It’s easy to assume that cloud service providers are fully responsible for every aspect of cloud security. The truth is that configuration is an aspect of the shared responsibility model of cloud security that often falls in the hands of organizations using cloud services and platforms.
IT and security professionals are taking notice of the security threat that cloud misconfiguration presents. In the 2018 Cloud Security Report, a survey of over 1,900 IT and security professionals published by Cybersecurity Insiders and Crowd Research Partners, misconfiguration jumped to the number one spot this year as the single biggest threat to cloud security (62 percent).
Delta Risk VP of Managed Security, John Hawley, and Director of Technical Consulting, Mike Piscopo, discussed this subject at length in a recent webinar, “Flying Blind: Cloud Configurations Gone Wrong.” The new Delta Risk white paper, “How to Overcome Cloud Misconfigurations” drills down further on key topics from the webinar, including specific configuration risk factors affecting software-as-a-service (SaaS), cloud infrastructure, and DevOps, and the steps organizations can take to minimize these risks.
Here’s an excerpt from the white paper about the misconfiguration and access risk factors organizations face for SaaS environments:
Software-as-a-Service Access Configuration Challenges
Many organizations have adopted SaaS applications in some form or fashion to streamline their business processes and replace traditional on-premises applications. Often, one of the key concerns is that the people using these applications are administrating the accounts as opposed to the security team. These business professionals are buying the applications; they are not federating these applications out of a directory. Their focus is creating and managing individual user accounts.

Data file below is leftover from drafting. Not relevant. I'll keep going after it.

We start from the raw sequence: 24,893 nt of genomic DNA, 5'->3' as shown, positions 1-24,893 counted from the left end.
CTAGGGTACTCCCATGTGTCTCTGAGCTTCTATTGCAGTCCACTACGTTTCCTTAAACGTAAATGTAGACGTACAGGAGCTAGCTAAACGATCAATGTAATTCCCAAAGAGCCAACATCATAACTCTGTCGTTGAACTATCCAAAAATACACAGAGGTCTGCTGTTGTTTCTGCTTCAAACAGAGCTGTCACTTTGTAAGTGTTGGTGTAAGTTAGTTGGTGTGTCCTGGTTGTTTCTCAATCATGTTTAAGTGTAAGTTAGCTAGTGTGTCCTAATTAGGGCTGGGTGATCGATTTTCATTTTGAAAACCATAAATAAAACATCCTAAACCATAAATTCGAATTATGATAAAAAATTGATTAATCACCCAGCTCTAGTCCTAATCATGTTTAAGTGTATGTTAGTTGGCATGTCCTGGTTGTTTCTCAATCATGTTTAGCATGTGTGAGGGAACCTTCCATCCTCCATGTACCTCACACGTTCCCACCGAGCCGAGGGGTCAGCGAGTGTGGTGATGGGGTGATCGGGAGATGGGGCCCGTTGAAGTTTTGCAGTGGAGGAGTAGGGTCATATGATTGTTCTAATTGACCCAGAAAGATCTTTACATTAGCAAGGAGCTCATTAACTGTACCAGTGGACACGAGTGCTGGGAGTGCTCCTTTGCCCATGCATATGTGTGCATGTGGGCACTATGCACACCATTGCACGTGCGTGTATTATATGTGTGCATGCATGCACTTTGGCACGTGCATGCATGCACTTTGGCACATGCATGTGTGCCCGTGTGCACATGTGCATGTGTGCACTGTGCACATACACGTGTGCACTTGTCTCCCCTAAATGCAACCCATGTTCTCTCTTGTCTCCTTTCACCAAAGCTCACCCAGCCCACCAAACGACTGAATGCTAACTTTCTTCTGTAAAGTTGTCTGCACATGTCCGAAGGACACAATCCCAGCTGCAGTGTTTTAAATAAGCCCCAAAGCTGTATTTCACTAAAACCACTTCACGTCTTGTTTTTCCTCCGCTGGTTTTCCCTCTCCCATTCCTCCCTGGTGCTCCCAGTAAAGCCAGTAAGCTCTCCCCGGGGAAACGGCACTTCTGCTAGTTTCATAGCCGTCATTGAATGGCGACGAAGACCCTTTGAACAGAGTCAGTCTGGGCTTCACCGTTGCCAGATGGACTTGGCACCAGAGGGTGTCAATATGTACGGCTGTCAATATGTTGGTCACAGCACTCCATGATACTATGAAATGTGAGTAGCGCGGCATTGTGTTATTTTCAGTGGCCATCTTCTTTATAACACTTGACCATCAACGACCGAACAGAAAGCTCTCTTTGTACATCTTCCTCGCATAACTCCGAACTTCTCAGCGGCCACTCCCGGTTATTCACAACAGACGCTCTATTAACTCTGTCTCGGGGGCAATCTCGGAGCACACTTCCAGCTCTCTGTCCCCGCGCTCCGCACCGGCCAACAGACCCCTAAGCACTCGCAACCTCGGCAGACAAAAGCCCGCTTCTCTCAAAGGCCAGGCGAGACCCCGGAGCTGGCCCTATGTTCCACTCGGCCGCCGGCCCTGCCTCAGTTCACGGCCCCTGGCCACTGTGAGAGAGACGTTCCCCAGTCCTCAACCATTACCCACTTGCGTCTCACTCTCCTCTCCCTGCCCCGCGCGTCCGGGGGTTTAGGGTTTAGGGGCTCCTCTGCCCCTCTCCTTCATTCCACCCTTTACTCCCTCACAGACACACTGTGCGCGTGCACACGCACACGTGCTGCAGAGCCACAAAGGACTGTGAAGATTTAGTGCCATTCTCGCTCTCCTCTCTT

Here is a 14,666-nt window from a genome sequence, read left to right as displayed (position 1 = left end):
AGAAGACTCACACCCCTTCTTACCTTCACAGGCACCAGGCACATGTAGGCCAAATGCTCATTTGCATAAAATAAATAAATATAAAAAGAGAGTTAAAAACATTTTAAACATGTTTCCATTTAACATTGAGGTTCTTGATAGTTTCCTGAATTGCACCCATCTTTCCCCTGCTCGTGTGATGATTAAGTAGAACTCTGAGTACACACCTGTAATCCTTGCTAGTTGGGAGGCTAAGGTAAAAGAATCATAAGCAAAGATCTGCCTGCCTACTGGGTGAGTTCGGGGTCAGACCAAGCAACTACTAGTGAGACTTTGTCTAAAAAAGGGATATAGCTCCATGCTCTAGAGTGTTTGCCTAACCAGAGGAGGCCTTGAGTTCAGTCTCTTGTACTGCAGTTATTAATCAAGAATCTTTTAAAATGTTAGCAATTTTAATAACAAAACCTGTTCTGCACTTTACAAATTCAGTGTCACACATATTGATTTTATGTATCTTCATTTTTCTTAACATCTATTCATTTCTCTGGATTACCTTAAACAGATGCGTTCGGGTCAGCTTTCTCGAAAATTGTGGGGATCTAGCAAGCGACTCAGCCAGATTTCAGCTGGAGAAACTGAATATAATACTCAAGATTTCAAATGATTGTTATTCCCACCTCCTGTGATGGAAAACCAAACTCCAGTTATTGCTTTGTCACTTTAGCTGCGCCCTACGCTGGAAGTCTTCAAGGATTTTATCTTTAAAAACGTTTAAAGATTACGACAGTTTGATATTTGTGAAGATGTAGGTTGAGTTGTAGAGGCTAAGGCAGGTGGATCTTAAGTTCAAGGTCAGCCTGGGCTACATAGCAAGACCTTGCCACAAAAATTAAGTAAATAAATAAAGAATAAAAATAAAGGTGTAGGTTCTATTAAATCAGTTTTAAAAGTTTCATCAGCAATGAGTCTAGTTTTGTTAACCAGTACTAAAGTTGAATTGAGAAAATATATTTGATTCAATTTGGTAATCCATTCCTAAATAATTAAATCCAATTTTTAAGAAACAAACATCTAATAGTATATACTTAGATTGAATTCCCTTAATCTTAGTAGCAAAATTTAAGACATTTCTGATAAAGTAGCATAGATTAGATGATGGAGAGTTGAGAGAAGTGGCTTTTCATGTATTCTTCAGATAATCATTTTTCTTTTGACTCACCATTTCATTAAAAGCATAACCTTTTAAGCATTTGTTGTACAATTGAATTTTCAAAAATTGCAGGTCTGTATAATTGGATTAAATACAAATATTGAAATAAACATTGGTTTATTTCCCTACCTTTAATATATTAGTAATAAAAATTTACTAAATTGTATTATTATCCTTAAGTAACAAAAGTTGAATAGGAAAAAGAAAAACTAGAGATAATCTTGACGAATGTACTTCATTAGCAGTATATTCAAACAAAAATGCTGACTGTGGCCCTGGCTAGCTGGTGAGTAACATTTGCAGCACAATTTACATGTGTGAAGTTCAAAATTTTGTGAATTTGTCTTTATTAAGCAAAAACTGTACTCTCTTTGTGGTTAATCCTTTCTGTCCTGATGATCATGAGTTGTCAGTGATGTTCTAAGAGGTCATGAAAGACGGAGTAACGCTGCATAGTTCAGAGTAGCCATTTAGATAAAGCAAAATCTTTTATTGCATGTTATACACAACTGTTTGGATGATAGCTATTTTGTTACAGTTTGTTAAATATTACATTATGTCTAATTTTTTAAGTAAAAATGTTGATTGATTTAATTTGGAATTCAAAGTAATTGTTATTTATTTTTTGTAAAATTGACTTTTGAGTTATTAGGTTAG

One of the key challenges organizations face with user accounts is controlling access when employees leave a company. For instance, many organizations do not have policies in place to govern when access to critical applications is denied.
Another major challenge companies face is gaining visibility into potential account takeovers. Applications sit outside of the network, so it can be difficult to maintain control of these environments. There is not a traditional firewall around these environments to indicate when someone is logging in from a different country or a different location.
When there is an alert for potential account takeover, it is more likely that the account credentials of these applications have been compromised in some other way. However, if individuals have used a different site maliciously or from a different location, it is difficult to determine the source since the device is not sitting inside of an organization’s network under tighter security controls.
The final risk factor to be aware of is users integrating their SaaS applications with other applications. For example, the sales teams may be entering their Office 365 credentials into customer relationship management (CRM) applications like Salesforce or sales-enablement applications. Other examples of SaaS applications that could create integration challenges include Box, G Suite, ServiceNow, and Dropbox.
Download the complete white paper to learn about the risk factors impacting cloud infrastructure and DevOps environments, and the four critical areas of cloud security where breach risk factors are heightened.